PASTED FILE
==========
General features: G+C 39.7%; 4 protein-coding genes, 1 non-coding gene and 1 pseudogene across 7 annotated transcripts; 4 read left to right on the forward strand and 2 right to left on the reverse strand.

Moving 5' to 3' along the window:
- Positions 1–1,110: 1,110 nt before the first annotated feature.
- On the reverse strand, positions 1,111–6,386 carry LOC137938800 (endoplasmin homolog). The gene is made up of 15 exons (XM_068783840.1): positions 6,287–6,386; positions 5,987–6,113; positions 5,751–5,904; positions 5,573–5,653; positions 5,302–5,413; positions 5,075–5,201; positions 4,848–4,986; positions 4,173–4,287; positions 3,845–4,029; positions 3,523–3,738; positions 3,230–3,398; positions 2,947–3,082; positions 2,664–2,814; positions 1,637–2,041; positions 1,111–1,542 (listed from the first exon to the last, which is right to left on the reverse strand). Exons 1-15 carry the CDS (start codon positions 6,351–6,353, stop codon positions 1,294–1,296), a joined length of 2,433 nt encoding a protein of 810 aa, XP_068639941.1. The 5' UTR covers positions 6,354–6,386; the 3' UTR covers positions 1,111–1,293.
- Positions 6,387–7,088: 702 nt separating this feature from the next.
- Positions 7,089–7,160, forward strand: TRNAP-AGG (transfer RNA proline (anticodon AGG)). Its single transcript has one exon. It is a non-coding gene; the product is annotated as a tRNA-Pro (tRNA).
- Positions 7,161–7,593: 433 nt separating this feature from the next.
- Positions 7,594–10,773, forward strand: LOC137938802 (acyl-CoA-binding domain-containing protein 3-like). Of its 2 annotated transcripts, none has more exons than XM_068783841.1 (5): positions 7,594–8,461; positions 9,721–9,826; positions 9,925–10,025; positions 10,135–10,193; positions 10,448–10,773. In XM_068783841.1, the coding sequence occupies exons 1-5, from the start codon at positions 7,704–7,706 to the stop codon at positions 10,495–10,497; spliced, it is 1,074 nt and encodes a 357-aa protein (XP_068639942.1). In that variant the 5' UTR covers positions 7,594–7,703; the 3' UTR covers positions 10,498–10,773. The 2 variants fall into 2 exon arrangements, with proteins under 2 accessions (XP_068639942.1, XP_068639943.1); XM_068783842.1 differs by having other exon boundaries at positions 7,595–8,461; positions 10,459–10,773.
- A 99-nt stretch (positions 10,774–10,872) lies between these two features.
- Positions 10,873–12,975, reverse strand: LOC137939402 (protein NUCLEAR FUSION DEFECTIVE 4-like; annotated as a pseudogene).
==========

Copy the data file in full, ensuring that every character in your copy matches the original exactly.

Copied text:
General features: G+C 39.7%; 4 protein-coding genes, 1 non-coding gene and 1 pseudogene across 7 annotated transcripts; 4 read left to right on the forward strand and 2 right to left on the reverse strand.

Moving 5' to 3' along the window:
- Positions 1–1,110: 1,110 nt before the first annotated feature.
- On the reverse strand, positions 1,111–6,386 carry LOC137938800 (endoplasmin homolog). The gene is made up of 15 exons (XM_068783840.1): positions 6,287–6,386; positions 5,987–6,113; positions 5,751–5,904; positions 5,573–5,653; positions 5,302–5,413; positions 5,075–5,201; positions 4,848–4,986; positions 4,173–4,287; positions 3,845–4,029; positions 3,523–3,738; positions 3,230–3,398; positions 2,947–3,082; positions 2,664–2,814; positions 1,637–2,041; positions 1,111–1,542 (listed from the first exon to the last, which is right to left on the reverse strand). Exons 1-15 carry the CDS (start codon positions 6,351–6,353, stop codon positions 1,294–1,296), a joined length of 2,433 nt encoding a protein of 810 aa, XP_068639941.1. The 5' UTR covers positions 6,354–6,386; the 3' UTR covers positions 1,111–1,293.
- Positions 6,387–7,088: 702 nt separating this feature from the next.
- Positions 7,089–7,160, forward strand: TRNAP-AGG (transfer RNA proline (anticodon AGG)). Its single transcript has one exon. It is a non-coding gene; the product is annotated as a tRNA-Pro (tRNA).
- Positions 7,161–7,593: 433 nt separating this feature from the next.
- Positions 7,594–10,773, forward strand: LOC137938802 (acyl-CoA-binding domain-containing protein 3-like). Of its 2 annotated transcripts, none has more exons than XM_068783841.1 (5): positions 7,594–8,461; positions 9,721–9,826; positions 9,925–10,025; positions 10,135–10,193; positions 10,448–10,773. In XM_068783841.1, the coding sequence occupies exons 1-5, from the start codon at positions 7,704–7,706 to the stop codon at positions 10,495–10,497; spliced, it is 1,074 nt and encodes a 357-aa protein (XP_068639942.1). In that variant the 5' UTR covers positions 7,594–7,703; the 3' UTR covers positions 10,498–10,773. The 2 variants fall into 2 exon arrangements, with proteins under 2 accessions (XP_068639942.1, XP_068639943.1); XM_068783842.1 differs by having other exon boundaries at positions 7,595–8,461; positions 10,459–10,773.
- A 99-nt stretch (positions 10,774–10,872) lies between these two features.
- Positions 10,873–12,975, reverse strand: LOC137939402 (protein NUCLEAR FUSION DEFECTIVE 4-like; annotated as a pseudogene).